A furnace only heats the home. A heat pump heats or cools according to the thermostat setting. Which is the better option? It depends on several factors and in the end only you can decide. But here's what you should know before making a choice.
A heat pump is basically an air conditioner with a heating component. Air source heat pumps remove heat from the air and use it to heat your home. Ground source heat pumps remove warmth from the ground and use it to heat your home. The appeal of heat pumps is that they heat with more energy efficiency than oil and gas furnaces because they don’t have create heat; they simply transfer it from one place to another. The result is substantial savings on energy use and utility costs.
• Heat pumps do double duty. In summer they keep you cool, and in winter they keep you warm. You don’t have to deal with two separate systems, a furnace and a central air conditioner. With a heat pump, there’s only one system to install, maintain, repair or replace.
• Furnaces are powered by limited resources like oil and gas. Heat pumps are a “greener” choice because they use naturally available warmth in the environment.
• If you purchase a heat pump with a zoned system, you can control temperatures in every room of the house. Unlike with a furnace and central air conditioner, you don't have to heat and cool rooms you don't use. Even better, heat pumps with programmable thermostats can be set to kick in only when you're home.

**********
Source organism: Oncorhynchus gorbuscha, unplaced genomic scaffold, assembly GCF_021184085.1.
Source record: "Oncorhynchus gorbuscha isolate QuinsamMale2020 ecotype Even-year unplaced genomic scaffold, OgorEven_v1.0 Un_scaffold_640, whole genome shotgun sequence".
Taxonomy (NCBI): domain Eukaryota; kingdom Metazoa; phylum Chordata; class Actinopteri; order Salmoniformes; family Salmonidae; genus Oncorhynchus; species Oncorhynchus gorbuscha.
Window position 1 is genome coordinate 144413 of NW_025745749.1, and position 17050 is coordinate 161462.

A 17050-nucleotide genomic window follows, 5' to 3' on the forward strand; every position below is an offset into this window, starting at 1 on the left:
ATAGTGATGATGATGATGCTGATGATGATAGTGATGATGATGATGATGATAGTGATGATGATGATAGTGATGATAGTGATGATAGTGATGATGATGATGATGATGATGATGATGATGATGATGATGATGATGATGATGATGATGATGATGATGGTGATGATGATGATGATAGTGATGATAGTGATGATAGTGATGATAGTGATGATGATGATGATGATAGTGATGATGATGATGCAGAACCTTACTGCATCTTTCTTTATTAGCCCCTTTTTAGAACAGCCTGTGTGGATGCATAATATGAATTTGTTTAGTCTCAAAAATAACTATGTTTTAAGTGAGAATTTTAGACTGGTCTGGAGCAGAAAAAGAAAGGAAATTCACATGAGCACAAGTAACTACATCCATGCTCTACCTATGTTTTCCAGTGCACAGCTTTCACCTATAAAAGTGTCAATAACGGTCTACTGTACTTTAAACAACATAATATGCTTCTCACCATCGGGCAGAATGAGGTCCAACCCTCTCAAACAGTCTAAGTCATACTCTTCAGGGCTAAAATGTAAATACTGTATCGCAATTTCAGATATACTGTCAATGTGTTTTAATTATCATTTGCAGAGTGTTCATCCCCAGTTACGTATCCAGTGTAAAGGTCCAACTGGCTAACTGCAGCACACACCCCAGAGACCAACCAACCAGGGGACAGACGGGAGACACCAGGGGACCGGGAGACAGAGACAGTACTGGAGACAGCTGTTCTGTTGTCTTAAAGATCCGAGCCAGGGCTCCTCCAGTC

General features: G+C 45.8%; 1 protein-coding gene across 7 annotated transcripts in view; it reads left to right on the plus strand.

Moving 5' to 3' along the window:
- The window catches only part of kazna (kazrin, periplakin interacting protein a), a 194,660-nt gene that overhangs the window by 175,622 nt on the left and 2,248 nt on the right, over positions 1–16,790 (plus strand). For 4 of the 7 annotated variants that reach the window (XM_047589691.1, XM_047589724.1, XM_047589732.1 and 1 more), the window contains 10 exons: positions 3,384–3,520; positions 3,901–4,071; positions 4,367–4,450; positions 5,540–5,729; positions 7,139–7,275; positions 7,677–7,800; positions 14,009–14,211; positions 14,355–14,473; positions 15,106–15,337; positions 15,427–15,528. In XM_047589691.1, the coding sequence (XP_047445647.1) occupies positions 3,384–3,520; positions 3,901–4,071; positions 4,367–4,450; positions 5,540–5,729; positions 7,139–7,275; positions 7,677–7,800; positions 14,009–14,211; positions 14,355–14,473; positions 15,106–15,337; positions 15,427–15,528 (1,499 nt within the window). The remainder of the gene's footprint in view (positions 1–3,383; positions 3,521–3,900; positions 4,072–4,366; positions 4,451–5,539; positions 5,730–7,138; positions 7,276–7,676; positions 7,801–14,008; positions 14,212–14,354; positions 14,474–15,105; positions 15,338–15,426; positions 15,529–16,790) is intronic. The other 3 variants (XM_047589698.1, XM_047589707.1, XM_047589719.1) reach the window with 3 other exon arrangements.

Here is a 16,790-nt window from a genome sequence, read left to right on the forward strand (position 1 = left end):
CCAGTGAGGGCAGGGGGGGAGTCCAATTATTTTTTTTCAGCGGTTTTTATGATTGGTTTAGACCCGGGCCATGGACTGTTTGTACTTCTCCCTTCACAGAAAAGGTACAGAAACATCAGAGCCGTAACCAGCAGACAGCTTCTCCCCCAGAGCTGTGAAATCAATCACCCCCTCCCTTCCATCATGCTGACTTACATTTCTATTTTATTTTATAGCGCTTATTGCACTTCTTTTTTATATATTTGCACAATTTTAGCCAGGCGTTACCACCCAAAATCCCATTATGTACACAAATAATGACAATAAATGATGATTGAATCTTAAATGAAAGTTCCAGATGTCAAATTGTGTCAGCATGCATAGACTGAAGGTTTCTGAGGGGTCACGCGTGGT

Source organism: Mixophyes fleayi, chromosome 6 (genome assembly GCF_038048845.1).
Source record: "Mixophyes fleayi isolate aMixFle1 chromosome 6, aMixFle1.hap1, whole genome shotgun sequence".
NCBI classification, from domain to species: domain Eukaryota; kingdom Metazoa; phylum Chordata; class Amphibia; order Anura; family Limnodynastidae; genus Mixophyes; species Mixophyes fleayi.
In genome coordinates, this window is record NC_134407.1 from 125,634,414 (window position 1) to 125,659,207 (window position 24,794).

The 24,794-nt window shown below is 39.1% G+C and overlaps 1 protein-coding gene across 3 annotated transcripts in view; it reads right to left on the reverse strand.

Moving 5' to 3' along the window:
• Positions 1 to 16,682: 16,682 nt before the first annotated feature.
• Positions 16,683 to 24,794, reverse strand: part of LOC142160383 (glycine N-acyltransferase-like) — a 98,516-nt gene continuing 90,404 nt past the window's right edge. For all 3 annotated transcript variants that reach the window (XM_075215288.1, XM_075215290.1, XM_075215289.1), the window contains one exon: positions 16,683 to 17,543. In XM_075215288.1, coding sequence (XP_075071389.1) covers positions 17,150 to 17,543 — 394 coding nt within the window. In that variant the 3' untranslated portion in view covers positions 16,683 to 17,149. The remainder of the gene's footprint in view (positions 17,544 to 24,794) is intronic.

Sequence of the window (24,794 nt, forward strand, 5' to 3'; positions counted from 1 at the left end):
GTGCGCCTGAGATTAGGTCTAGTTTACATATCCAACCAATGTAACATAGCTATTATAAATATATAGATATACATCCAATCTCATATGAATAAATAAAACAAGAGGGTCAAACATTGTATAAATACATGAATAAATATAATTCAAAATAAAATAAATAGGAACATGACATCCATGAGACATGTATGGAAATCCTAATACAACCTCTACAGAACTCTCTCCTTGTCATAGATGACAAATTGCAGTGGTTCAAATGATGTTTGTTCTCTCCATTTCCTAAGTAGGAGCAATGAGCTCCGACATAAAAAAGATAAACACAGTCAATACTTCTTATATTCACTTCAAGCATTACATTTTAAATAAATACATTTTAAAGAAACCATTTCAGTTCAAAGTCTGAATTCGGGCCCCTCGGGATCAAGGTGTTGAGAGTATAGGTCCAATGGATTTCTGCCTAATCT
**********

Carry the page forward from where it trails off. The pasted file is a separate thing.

Not necessarily. It depends on the climate where you live. In regions like Palm Springs, CA where temperatures are usually above 55 degrees, a heat pump is more efficient. If outdoor temperatures routinely go below 40 degrees, a furnace delivers more energy efficiency because it's better equipped to maintain consistent indoor warmth.
Another consideration is that heat pumps can be more expensive than furnaces, and they may cost more to install. Heat pumps have a shorter lifespan than furnaces because they work year round, whereas furnaces operate only in winter. Finally, heat pumps are powered by electricity, which may cost more than the oil or gas used by a furnace.
Before deciding whether you want a furnace or heat pump, find out how much the unit will cost and what your savings will be over time. Remember that whether you choose a furnace or heat pump, it must be properly sized and professionally installed. An honest and reputable contractor can help you examine the pros and cons in a straightforward way.